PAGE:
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Notes on Walter Benjamin's, Paris, Capital of the Nineteenth Century
Biography/Context: Benjamin was a German philosopher born in 1892, in Berlin. He attempted to obtain a position at the Frankfurt Institute for Social Research, but was denied a position because of his unusual approach to philosophy. He ultimately wrote for magazines and periodicals and lived off a stipend from his father. He became interested in Leftist politics, read the works of Karl Marx, and even visited USSR. His friendship with Bertholt Brecht--the playwright (Threepenny Opera, Mother Courage) and sometime filmmaker--was very influential. Brecht's emphasis on the "framing" components of the production--actors sometimes directly address the audience, read their lines as if they are "quoting" them. Benjamin was also prominently influenced by the Surrealist attempts to become conscious of ,and therefore, transform everyday experience. Benjamin was also influenced by Dziga Vertov's (Man With a Movie Camera, Three Songs About Lenin) experimental cinema, including Vertov's notion of the Kino-Eye.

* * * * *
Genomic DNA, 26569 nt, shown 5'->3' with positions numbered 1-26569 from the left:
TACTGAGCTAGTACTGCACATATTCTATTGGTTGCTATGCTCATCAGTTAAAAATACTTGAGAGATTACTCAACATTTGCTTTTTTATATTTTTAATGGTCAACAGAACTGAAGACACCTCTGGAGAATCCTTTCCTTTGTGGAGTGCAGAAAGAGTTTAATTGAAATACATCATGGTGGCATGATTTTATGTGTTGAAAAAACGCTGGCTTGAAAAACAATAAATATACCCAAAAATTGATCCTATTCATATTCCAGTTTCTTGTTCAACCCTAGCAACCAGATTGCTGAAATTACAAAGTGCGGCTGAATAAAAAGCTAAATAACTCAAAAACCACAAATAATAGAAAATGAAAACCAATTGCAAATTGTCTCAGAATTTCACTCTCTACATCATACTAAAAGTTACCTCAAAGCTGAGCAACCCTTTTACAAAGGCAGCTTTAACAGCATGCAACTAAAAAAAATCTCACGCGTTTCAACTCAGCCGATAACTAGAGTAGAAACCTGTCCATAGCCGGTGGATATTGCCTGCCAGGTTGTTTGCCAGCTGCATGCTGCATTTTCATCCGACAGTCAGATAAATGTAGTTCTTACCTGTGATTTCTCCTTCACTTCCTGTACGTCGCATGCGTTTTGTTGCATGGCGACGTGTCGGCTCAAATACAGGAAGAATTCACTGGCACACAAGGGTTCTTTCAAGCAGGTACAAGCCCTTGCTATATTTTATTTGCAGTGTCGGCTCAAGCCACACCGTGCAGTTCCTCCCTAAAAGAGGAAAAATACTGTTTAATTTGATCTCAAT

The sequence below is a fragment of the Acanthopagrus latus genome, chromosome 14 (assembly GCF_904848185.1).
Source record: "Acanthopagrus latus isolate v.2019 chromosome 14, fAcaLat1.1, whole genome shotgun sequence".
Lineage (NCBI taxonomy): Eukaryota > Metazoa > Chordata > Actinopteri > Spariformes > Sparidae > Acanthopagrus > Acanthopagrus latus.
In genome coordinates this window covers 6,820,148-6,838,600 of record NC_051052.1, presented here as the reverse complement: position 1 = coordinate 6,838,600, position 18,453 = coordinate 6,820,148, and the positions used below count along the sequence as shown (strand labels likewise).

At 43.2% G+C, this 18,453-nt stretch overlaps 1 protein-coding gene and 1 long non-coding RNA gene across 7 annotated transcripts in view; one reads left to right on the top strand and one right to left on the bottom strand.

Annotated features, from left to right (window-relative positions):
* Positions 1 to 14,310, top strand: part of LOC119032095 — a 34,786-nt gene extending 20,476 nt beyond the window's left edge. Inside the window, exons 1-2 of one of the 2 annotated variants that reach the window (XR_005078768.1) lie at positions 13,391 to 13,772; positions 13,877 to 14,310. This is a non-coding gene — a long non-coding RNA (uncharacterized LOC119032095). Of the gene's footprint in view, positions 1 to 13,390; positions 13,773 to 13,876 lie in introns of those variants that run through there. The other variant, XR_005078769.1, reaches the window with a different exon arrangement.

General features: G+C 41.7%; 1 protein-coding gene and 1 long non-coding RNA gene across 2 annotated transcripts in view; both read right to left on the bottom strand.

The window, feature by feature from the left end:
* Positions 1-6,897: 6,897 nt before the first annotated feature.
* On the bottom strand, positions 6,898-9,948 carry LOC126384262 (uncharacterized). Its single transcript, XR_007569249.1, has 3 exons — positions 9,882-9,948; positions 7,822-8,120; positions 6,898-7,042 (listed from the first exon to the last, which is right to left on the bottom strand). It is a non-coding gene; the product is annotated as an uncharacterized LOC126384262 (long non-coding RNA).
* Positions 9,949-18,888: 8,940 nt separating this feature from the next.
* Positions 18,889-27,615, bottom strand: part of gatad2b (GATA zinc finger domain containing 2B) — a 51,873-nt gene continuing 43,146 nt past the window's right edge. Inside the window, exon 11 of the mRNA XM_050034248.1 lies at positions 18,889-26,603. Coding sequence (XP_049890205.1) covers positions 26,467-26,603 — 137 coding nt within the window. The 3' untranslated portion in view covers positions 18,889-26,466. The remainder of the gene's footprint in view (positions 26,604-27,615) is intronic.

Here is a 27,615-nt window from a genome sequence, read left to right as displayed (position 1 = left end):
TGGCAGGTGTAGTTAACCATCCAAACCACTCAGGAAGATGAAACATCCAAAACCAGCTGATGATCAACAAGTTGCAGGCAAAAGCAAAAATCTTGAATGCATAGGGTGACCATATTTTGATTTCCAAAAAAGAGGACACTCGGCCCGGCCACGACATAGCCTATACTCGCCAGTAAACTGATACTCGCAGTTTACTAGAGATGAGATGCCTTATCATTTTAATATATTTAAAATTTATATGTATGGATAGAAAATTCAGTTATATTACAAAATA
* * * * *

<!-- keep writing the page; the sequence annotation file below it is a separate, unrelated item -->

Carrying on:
This political commitment led Benjamin to focus on the "everyday," the "refuse" of a rapidly expanding mass culture, which was tied to industrialism. He often focused on the discarded fashions, seeing them as an emblem of an acceleration of everyday experience associated with industrial capitalism. Benjamin's interest in the everyday produced some of his most challenging work, the Arcades Project, a massive archive of materials that Benjamin collected throughout his career that focused on the nineteenth century Paris Arcades.

With the rise of Nazism, Benjamin fled for Paris in 1933, where he continued to focus on an analysis of everyday/popular culture. It is during this period of his life that Benjamin wrote "Work of Art." In his later essays, "The Storyteller," and "Paris, Capital of the 19th Century," Benjamin focused on these concerns as well. With the fall of France, Benjamin was forced to flee (with basically nothing more than a few manuscripts), traveling through the Pyranees into Spain. However, the Spanish border patrol wouldn't let him and his party cross, and in a fit of despair Benjamin took his own life.

Benjamin believed that the Arcade (Passage Couvert), as an architectural form and socio-cultural space, was a way into an understanding of Paris, France and the wider world in the 19th century.

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